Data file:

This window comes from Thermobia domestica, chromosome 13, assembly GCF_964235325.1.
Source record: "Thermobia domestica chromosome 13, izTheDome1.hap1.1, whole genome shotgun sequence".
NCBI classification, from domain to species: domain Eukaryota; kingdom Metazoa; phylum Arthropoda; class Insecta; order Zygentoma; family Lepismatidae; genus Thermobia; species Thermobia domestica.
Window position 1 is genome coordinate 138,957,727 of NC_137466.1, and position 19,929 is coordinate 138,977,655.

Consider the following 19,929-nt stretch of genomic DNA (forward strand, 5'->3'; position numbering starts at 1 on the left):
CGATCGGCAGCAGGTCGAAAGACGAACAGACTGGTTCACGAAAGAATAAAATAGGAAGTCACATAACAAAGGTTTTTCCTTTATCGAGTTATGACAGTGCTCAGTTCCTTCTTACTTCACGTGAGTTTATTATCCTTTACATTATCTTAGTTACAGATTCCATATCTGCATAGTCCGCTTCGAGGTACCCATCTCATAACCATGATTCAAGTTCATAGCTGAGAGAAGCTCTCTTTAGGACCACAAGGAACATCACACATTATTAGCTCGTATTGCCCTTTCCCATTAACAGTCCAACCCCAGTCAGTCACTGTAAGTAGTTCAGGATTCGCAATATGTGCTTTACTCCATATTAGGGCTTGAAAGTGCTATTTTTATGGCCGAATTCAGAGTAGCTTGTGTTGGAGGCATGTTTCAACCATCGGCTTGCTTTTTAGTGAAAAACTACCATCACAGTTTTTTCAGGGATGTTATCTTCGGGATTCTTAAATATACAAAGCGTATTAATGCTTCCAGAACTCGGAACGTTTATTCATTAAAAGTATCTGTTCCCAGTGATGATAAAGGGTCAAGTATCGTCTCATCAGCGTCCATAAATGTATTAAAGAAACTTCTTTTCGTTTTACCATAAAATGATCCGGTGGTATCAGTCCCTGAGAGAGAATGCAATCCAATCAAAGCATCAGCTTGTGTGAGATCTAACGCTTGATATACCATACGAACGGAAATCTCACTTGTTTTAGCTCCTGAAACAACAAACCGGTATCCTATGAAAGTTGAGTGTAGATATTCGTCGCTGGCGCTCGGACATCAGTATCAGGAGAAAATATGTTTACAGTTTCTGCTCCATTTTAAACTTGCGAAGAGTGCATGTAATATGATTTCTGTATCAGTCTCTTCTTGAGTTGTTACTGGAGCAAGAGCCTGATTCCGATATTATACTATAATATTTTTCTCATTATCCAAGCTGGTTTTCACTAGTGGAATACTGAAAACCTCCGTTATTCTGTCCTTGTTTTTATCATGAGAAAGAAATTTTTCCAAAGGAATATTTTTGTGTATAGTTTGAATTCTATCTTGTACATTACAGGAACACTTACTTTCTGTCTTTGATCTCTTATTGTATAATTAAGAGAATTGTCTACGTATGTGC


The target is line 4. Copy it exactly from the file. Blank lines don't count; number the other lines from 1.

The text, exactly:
Window position 1 is genome coordinate 138,957,727 of NC_137466.1, and position 19,929 is coordinate 138,977,655.